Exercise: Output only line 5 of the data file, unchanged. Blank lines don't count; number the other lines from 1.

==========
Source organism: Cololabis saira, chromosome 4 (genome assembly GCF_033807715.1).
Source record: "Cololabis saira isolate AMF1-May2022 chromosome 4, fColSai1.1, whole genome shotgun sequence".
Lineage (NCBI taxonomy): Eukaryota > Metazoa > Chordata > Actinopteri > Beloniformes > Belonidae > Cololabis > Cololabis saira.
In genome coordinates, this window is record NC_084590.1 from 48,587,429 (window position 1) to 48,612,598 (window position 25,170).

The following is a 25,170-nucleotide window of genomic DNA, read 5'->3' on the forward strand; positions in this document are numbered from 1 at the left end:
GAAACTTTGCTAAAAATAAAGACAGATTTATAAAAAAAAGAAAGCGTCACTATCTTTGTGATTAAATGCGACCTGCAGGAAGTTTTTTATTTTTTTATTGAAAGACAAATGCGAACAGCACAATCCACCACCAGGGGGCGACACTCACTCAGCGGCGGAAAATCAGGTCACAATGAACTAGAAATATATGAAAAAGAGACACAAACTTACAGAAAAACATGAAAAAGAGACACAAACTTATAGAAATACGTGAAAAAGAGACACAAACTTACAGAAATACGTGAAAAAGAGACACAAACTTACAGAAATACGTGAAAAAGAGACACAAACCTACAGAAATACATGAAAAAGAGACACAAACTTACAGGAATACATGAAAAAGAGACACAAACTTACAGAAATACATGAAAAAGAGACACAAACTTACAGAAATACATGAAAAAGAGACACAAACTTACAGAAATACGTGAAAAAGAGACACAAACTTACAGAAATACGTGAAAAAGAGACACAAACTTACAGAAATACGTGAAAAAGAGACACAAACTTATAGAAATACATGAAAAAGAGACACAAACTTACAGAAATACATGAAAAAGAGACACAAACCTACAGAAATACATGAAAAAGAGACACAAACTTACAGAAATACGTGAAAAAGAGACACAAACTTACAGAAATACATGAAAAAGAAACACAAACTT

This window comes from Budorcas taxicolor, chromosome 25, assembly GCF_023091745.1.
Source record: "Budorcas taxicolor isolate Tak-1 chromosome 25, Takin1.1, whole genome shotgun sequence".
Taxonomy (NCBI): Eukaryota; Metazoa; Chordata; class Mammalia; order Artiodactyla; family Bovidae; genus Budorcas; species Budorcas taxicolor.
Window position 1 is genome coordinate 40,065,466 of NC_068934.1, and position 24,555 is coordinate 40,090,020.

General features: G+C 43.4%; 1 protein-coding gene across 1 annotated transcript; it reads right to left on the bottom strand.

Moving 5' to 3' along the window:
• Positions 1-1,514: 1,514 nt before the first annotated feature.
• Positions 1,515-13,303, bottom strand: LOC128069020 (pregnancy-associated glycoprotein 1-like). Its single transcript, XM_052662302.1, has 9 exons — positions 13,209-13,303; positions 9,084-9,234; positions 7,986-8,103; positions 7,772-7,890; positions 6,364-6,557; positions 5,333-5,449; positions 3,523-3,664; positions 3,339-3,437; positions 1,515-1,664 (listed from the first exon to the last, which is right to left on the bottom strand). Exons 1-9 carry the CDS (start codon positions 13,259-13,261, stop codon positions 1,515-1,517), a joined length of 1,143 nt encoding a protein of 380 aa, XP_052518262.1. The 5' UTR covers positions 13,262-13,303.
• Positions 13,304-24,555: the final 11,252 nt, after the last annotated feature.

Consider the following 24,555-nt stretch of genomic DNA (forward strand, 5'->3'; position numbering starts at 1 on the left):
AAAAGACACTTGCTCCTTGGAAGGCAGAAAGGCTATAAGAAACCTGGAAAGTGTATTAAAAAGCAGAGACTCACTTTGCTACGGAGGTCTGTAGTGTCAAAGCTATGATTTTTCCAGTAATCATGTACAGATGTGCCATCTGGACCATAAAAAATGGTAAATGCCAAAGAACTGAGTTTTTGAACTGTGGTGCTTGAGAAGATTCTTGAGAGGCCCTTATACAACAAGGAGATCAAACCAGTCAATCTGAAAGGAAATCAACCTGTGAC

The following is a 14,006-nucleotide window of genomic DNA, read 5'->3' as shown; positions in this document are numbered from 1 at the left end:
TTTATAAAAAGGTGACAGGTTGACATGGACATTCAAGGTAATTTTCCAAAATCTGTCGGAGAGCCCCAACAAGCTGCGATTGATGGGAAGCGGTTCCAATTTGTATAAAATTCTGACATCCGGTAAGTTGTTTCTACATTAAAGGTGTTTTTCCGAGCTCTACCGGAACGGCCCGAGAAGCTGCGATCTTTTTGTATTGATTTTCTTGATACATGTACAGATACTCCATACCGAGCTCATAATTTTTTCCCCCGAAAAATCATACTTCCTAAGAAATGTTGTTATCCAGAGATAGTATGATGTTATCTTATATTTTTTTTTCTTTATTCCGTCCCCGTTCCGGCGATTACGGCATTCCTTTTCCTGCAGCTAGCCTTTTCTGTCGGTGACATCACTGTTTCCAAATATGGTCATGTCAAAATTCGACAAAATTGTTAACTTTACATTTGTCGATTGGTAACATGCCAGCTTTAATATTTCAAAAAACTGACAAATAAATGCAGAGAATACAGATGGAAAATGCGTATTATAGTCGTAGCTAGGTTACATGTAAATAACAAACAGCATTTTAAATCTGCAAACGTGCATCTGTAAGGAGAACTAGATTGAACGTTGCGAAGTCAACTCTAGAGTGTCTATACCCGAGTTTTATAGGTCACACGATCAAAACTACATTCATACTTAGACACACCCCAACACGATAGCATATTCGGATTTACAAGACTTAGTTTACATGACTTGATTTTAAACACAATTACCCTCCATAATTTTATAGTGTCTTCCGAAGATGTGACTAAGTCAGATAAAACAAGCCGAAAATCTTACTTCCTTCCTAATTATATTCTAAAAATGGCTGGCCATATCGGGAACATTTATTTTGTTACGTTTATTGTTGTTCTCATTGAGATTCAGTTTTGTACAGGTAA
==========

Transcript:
The following is a 25,170-nucleotide window of genomic DNA, read 5'->3' on the forward strand; positions in this document are numbered from 1 at the left end: